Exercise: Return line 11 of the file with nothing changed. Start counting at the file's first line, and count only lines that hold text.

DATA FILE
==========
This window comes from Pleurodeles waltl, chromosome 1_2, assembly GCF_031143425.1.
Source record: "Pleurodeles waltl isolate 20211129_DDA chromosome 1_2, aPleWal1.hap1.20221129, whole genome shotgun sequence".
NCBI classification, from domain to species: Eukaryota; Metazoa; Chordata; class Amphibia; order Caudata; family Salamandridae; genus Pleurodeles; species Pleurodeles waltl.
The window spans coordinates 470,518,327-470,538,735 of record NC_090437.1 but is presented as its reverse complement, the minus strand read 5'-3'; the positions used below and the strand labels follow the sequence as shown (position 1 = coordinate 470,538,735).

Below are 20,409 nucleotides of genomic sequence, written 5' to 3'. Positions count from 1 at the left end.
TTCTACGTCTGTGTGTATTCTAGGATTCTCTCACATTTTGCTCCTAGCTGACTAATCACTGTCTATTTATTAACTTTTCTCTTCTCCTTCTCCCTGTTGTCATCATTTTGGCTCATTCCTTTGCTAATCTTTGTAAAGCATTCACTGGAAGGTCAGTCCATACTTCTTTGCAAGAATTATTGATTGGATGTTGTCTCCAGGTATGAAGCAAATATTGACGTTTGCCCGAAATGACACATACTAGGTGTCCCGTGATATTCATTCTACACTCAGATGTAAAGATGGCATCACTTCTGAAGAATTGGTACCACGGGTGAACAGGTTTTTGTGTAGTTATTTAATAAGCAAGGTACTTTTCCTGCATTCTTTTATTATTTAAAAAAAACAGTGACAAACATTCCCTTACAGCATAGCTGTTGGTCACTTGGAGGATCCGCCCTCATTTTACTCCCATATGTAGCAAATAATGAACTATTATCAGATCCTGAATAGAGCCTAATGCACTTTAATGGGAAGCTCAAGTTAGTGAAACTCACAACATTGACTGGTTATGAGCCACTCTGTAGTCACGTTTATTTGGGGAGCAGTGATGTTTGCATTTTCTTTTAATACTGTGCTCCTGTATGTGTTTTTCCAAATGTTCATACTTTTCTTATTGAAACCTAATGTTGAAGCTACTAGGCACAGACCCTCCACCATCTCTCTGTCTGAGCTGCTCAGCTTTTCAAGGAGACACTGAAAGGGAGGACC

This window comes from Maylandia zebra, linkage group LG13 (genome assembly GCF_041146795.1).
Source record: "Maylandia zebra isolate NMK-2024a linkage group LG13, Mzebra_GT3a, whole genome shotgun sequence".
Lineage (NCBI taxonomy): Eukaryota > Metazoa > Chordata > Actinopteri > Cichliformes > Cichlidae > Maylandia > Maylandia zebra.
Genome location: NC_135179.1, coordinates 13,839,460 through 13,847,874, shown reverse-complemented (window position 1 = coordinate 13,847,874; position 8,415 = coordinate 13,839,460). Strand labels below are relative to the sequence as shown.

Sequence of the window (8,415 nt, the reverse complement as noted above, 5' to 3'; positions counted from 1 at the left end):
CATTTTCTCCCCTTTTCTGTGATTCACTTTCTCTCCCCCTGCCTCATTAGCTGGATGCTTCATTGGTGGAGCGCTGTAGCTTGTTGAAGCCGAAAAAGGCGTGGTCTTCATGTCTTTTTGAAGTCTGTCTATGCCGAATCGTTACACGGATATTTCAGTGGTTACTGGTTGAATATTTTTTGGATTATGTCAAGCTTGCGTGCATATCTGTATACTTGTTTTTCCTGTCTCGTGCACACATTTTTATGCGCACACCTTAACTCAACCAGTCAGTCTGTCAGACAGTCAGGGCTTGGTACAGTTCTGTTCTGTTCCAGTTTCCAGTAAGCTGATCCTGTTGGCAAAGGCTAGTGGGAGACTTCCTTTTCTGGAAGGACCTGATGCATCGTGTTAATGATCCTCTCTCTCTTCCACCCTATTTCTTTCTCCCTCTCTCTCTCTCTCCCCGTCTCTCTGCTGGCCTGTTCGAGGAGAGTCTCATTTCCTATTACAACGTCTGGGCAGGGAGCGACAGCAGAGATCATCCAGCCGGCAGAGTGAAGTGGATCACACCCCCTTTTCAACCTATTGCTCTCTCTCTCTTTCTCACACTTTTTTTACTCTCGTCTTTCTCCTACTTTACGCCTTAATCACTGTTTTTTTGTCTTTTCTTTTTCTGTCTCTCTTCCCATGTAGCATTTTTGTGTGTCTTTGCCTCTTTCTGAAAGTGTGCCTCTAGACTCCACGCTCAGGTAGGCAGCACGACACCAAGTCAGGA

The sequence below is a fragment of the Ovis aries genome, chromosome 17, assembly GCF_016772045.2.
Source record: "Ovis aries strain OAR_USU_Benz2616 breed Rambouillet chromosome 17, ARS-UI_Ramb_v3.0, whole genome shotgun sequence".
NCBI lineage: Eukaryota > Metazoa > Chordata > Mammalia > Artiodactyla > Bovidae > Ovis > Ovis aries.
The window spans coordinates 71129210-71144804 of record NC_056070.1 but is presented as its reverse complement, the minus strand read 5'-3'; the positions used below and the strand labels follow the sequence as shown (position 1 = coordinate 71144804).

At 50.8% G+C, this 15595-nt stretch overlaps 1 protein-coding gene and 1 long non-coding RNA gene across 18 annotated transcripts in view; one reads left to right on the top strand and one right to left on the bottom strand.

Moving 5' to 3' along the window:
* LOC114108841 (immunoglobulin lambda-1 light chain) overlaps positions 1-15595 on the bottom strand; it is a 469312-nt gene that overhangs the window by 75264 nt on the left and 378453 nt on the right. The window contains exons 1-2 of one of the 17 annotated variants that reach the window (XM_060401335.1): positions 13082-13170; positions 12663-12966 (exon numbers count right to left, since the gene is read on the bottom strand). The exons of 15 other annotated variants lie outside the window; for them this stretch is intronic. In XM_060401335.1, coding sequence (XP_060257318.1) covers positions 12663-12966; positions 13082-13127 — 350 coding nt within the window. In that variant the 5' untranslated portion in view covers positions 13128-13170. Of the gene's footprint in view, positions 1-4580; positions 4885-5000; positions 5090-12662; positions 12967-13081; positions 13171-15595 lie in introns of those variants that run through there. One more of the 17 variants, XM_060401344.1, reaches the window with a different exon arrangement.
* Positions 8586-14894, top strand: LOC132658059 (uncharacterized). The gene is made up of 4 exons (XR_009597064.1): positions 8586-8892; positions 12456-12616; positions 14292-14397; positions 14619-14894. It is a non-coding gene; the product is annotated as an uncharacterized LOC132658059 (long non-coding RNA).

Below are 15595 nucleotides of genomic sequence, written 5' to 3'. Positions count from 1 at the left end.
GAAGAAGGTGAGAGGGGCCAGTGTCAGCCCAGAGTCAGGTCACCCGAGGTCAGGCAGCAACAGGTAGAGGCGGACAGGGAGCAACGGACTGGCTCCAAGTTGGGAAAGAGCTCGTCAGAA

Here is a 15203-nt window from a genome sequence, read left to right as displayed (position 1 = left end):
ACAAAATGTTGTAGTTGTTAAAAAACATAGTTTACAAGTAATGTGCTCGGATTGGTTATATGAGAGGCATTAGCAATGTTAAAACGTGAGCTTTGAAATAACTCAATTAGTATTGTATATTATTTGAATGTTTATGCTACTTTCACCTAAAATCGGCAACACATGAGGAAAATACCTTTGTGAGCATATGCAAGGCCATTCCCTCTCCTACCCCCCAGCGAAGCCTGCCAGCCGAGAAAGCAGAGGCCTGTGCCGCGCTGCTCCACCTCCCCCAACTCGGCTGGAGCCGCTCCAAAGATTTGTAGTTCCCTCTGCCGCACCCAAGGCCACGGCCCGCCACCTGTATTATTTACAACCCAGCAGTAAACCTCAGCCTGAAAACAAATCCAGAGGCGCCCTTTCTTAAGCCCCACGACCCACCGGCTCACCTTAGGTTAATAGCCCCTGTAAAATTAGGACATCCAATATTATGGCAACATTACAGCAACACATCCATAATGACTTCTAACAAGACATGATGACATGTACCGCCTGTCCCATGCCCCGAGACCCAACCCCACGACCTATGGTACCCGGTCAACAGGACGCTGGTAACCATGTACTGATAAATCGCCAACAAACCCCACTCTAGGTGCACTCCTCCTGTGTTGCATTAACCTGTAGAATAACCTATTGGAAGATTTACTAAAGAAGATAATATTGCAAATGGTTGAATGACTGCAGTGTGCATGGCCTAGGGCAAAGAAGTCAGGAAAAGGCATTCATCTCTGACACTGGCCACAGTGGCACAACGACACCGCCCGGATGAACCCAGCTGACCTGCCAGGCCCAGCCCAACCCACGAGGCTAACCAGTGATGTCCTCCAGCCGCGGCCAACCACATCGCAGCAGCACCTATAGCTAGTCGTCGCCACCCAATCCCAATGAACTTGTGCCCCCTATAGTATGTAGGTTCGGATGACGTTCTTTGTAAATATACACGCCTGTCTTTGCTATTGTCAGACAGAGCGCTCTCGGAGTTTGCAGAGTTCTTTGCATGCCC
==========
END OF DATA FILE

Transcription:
Sequence of the window (8,415 nt, the reverse complement as noted above, 5' to 3'; positions counted from 1 at the left end):